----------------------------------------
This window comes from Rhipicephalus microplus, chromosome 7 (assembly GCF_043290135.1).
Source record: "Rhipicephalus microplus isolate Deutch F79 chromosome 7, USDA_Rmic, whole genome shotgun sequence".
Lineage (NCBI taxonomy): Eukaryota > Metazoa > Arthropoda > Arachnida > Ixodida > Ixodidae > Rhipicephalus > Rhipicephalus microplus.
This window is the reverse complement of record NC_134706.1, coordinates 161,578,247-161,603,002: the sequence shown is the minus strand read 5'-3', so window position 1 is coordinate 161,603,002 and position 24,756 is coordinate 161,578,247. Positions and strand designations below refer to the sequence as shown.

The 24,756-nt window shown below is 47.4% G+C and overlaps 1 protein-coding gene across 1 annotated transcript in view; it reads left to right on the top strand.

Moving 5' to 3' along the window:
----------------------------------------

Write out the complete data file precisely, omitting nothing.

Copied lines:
This window comes from Rhipicephalus microplus, chromosome 7 (assembly GCF_043290135.1).
Source record: "Rhipicephalus microplus isolate Deutch F79 chromosome 7, USDA_Rmic, whole genome shotgun sequence".
Lineage (NCBI taxonomy): Eukaryota > Metazoa > Arthropoda > Arachnida > Ixodida > Ixodidae > Rhipicephalus > Rhipicephalus microplus.
This window is the reverse complement of record NC_134706.1, coordinates 161,578,247-161,603,002: the sequence shown is the minus strand read 5'-3', so window position 1 is coordinate 161,603,002 and position 24,756 is coordinate 161,578,247. Positions and strand designations below refer to the sequence as shown.

The 24,756-nt window shown below is 47.4% G+C and overlaps 1 protein-coding gene across 1 annotated transcript in view; it reads left to right on the top strand.

Moving 5' to 3' along the window: